Commission Moves To Ban Alcohol Energy Drinks 11-04-2010 - WNEM TV 5

Commission Moves To Ban Alcohol Energy Drinks 11-04-2010

The Michigan Liquor Control Commission is moving to ban the sale of alcohol energy drinks in the state.
The commission said Thursday that drink manufacturers will be notified of the ban through an order that will take effect 30 days after it is issued.
Commissioners said the drinks should not be on Michigan shelves until there is more research done by the federal Food and Drug Administration to determine their safety.
The commission said a typical alcohol energy drink is 24 ounces and has a 12 percent alcohol content, compared to a 12-ounce can of beer, which normally has an alcohol content ranging from 4 to 5 percent. It's almost 3 to 4 times the alcohol content of a 12-ounce beer.
“One can, one serving, is enough to get you intoxicated. Alcohol energy drinks cost on average $2 - $5 per can, making these products easily accessible and affordable,” said Commissioner Patrick Gagliardi.
VOTE: Do you think alcoholic energy drinks should be banned in Michigan?
The commission cited recent events regarding minors in Washington State and other concerns from emergency room doctors quoted throughout the country as the reason for banning the drink’s sale in Michigan.
The issue received new attention after an Oct. 8 party in Roslyn, Wash., after police responded to a report of an unconscious female in a grocery store parking lot and learned about a party from her friends. At the home, officers found a chaotic scene, with students from nearby Central Washington University passed out and so intoxicated that investigators thought they had overdosed on drugs.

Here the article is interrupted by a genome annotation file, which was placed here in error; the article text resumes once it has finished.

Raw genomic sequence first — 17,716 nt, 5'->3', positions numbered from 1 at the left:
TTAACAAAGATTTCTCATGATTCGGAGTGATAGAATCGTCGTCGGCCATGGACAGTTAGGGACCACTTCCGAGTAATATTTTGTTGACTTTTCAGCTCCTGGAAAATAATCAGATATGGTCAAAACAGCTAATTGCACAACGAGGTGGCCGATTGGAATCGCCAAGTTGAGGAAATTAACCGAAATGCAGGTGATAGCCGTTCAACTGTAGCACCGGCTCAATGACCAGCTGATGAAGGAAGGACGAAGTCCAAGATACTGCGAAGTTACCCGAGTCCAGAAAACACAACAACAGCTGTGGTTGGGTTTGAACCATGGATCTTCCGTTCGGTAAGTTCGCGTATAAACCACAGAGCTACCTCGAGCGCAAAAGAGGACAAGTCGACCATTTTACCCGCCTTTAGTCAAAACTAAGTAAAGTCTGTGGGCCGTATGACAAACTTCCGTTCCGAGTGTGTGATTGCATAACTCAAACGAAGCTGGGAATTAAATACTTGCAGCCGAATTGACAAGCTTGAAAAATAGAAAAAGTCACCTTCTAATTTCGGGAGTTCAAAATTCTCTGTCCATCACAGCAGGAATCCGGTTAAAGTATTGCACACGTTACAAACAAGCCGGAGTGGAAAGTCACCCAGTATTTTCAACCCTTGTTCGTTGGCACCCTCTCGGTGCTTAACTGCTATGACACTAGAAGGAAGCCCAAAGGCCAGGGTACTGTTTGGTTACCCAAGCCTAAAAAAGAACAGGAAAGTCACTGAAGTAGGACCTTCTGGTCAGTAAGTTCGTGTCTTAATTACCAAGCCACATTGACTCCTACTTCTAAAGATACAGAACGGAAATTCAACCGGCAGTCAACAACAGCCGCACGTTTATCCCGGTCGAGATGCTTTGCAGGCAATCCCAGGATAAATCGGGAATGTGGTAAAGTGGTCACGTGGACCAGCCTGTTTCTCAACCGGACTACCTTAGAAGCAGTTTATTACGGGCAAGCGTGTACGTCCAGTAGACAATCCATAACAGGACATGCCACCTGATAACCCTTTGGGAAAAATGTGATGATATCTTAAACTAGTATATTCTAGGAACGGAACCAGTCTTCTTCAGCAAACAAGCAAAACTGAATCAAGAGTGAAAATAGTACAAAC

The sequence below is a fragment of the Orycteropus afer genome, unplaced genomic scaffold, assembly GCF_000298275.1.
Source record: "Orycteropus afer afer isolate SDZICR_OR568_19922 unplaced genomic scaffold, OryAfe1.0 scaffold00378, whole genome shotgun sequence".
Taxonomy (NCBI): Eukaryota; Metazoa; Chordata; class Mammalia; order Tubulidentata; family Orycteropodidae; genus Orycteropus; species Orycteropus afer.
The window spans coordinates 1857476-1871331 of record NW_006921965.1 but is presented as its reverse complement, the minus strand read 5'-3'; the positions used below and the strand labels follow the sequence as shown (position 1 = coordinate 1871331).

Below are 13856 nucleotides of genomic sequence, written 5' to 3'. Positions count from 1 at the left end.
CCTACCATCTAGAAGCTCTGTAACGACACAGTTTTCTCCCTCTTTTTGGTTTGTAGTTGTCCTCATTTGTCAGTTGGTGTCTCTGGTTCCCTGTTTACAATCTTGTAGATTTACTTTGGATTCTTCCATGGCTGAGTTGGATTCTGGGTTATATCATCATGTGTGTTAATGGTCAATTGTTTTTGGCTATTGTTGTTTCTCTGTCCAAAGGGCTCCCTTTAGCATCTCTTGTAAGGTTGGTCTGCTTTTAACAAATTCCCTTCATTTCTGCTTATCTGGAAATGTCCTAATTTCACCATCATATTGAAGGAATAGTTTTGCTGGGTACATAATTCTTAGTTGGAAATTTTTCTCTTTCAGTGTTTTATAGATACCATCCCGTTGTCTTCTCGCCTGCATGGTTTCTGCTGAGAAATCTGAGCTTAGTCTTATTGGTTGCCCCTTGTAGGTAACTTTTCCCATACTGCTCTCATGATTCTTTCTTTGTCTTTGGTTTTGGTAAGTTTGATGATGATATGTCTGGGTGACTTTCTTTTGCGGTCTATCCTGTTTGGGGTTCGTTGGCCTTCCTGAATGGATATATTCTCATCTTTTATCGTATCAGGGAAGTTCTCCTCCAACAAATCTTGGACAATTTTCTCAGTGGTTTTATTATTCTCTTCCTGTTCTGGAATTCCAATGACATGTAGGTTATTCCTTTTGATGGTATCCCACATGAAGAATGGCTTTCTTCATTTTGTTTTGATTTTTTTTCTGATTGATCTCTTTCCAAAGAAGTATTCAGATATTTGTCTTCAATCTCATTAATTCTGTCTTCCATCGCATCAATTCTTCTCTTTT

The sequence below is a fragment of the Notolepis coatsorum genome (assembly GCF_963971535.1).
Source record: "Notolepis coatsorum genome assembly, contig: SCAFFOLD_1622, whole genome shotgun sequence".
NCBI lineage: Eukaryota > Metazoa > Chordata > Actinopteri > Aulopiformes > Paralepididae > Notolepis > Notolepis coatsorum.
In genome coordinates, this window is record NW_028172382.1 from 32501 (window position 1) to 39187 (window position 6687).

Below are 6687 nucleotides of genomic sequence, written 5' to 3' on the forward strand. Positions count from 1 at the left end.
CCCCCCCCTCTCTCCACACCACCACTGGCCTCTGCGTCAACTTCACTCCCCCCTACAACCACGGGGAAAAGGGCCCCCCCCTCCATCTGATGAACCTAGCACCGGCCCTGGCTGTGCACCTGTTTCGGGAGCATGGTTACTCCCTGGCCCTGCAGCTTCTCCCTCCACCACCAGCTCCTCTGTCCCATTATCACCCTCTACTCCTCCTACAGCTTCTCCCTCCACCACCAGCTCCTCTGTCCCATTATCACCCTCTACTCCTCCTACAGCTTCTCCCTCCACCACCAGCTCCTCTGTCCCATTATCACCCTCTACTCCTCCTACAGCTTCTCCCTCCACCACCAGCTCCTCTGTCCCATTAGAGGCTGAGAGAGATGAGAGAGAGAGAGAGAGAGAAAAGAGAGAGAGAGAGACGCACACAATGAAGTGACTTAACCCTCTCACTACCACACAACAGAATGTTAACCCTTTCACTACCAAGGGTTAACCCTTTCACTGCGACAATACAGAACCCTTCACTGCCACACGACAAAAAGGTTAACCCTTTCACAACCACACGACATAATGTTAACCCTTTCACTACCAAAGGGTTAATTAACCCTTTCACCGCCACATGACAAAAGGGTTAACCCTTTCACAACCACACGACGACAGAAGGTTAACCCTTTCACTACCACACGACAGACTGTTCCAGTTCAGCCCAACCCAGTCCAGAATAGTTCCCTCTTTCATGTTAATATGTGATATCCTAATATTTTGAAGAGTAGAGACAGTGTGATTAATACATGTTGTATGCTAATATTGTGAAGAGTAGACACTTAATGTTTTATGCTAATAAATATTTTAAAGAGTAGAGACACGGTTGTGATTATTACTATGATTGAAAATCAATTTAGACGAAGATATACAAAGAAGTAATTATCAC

Nine students who drank a caffeinated malt liquor called Four Loko were hospitalized with blood-alcohol levels ranging from 0.12 percent to 0.35 percent, and a female student nearly died, CWU President James L. Gaudino said. A blood-alcohol concentration of 0.30 percent is considered potentially lethal.
All the hospitalized students were inexperienced drinkers - freshmen ranging in age from 17 to 19. Toxicology results showed no drugs in their bloodstreams, though a small amount of marijuana was reported at the party, university police Chief Steve Rittereiser said.
Some students admitted drinking vodka, rum and beer with Four Loko, which is made by Phusion Projects Inc., of Chicago.
Four Loko comes in several varieties, including fruit punch and blue raspberry. A 23.5-ounce can sells for about $2.50 and has an alcohol content of 12 percent, comparable to four beers, according to the company's website.
Health advocates say the caffeine in the drink can also suspend the effects of alcohol consumption, allowing a person to consume more than usual.
Phusion said in a statement that people have consumed caffeine and alcohol together safely for years. The company said it markets its products responsibly to those of legal drinking age and shares with college administrators the goal of making campuses safe and healthy environments.
"It gets you really drunk really fast and it gives you a lot of energy so you're not going to be laying down and sleeping," said 18-year-old CWU freshman Hyatt Van Cotthem of Everett, Wash., who said he's tried the beverage but doesn't drink it because the taste is "nasty." He didn't attend the party.
Michigan Beer & Wine Wholesalers Association president Mike Lashbrook released the following statement Thursday on the decision by the Michigan Liquor Control Commission to ban caffeinated alcohol drinks:
“Michigan’s family owned beer and wine distributors respect and support the Liquor Control Commission’s role in protecting consumer safety, preventing excessive consumption and fighting underage drinking. Some member distributors have carried the products addressed by the recent LCC action, as the products had received initial approval at both the federal and state levels. With the commission’s action to rescind the state approval, distributors will take the necessary steps to comply.”
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